I’ve been a Flight Guide user for longer than I can remember. For many years one of the iconic little brown loose-leaf binders covering the Western States had a place in my flight bag—and more than once came in very handy when I needed to find an airport with a nearby hotel or restaurant.
To be honest, I was a little annoyed when Flight Guide switched to the current larger format for its paper product. It now takes two of the larger throwaway spiral bound books to cover the same area—but the larger format is easier to read, so at least one of those books still flies with me on every cross-country trip.
While the books are extremely well laid out, with a detailed diagram and notes for every public-use airport (and less detailed but still useful information for low-use and military fields) in the coverage area, they have always suffered from two problems.
The first is that unless you buy and carry all the books, you won’t have coverage for the entire country. That’s an issue if a flight takes you outside your coverage area. On my two trips to Oshkosh from the Left Coast, I’ve used Flight Guide for the start and end of the trip, then switched to AOPA’s Airport Directory (which isn’t nearly as detailed).
The second issue is common to any paper-based source for aviation information: it can easily get out of date. The current spiral-bound books are updated annually, and quite a lot can change in a year. Flight Guide deals with that by offering a web-based online version that’s available on its own for $19 per region, or free with the paper-based version (which sells for $24.95 per region).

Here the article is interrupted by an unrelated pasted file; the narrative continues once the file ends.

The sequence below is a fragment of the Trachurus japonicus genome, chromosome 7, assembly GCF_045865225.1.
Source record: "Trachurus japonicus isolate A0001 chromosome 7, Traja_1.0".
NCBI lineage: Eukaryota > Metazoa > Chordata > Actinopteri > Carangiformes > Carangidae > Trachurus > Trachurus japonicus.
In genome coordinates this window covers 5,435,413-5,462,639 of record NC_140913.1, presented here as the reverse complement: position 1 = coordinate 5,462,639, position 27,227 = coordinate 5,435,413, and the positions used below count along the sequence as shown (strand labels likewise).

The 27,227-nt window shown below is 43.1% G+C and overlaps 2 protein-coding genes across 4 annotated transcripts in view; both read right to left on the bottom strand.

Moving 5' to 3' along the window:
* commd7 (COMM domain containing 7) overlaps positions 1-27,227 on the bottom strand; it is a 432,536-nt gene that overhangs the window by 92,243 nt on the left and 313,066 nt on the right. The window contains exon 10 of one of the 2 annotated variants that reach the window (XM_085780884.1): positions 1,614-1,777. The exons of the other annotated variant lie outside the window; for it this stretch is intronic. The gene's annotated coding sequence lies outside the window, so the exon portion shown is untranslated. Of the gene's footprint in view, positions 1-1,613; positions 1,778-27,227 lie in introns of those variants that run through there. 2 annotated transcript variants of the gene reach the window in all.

The trouble with a web-based service is that you can’t access it in the air—which is where I’ve found Flight Guide most useful. Of course you can continue to carry the paper version (as I do) but that tends to get out of date. To get the best of both, you’d need a way to get an electronic version of the data on a device that you can carry with you.
The folks at Airguide Publications (publishers of Flight Guide) thought of that, and offer several electronic products. If you own a Sony PRS or Amazon Kindle eBook reader, you can get Flight Guide eBook for $35 per region. Essentially, that gives you an electronic version of the pages in the printed books.
On the iPad, though, Airguide chose to offer something much more extensive: FlightGuide iEFB is a nearly complete Electronic Flight Bag app, offering not only Flight Guide’s traditionally excellent airport data, but also flight planning, DUATS-based weather briefings, and electronic charting features.
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